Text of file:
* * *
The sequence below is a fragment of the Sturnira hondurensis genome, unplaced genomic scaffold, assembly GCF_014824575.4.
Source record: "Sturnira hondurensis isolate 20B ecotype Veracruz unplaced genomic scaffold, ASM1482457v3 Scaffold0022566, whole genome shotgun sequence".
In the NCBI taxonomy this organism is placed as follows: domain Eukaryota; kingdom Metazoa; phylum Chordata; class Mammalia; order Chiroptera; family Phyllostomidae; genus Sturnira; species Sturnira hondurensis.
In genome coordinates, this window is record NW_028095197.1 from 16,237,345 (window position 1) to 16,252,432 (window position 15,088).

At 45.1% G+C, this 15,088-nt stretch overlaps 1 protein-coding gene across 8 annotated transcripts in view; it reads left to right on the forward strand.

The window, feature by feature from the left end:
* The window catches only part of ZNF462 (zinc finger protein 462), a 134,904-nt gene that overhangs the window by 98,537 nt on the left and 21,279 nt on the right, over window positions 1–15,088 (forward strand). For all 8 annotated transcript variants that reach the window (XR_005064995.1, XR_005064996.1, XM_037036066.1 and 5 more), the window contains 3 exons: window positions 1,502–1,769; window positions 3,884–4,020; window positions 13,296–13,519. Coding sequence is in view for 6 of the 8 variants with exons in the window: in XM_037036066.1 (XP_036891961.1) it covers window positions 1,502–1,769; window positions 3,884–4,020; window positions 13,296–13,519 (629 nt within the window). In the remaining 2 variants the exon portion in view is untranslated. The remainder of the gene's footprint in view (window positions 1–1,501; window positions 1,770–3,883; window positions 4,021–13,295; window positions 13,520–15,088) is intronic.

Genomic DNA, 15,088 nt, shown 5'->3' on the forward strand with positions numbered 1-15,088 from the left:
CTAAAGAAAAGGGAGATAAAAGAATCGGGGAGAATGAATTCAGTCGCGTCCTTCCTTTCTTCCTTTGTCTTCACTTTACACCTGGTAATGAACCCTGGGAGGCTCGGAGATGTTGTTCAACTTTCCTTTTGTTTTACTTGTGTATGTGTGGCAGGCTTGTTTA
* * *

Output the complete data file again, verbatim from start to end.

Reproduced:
The sequence below is a fragment of the Sturnira hondurensis genome, unplaced genomic scaffold, assembly GCF_014824575.4.
Source record: "Sturnira hondurensis isolate 20B ecotype Veracruz unplaced genomic scaffold, ASM1482457v3 Scaffold0022566, whole genome shotgun sequence".
In the NCBI taxonomy this organism is placed as follows: domain Eukaryota; kingdom Metazoa; phylum Chordata; class Mammalia; order Chiroptera; family Phyllostomidae; genus Sturnira; species Sturnira hondurensis.
In genome coordinates, this window is record NW_028095197.1 from 16,237,345 (window position 1) to 16,252,432 (window position 15,088).

At 45.1% G+C, this 15,088-nt stretch overlaps 1 protein-coding gene across 8 annotated transcripts in view; it reads left to right on the forward strand.

The window, feature by feature from the left end:
* The window catches only part of ZNF462 (zinc finger protein 462), a 134,904-nt gene that overhangs the window by 98,537 nt on the left and 21,279 nt on the right, over window positions 1–15,088 (forward strand). For all 8 annotated transcript variants that reach the window (XR_005064995.1, XR_005064996.1, XM_037036066.1 and 5 more), the window contains 3 exons: window positions 1,502–1,769; window positions 3,884–4,020; window positions 13,296–13,519. Coding sequence is in view for 6 of the 8 variants with exons in the window: in XM_037036066.1 (XP_036891961.1) it covers window positions 1,502–1,769; window positions 3,884–4,020; window positions 13,296–13,519 (629 nt within the window). In the remaining 2 variants the exon portion in view is untranslated. The remainder of the gene's footprint in view (window positions 1–1,501; window positions 1,770–3,883; window positions 4,021–13,295; window positions 13,520–15,088) is intronic.

Genomic DNA, 15,088 nt, shown 5'->3' on the forward strand with positions numbered 1-15,088 from the left:
CTAAAGAAAAGGGAGATAAAAGAATCGGGGAGAATGAATTCAGTCGCGTCCTTCCTTTCTTCCTTTGTCTTCACTTTACACCTGGTAATGAACCCTGGGAGGCTCGGAGATGTTGTTCAACTTTCCTTTTGTTTTACTTGTGTATGTGTGGCAGGCTTGTTTA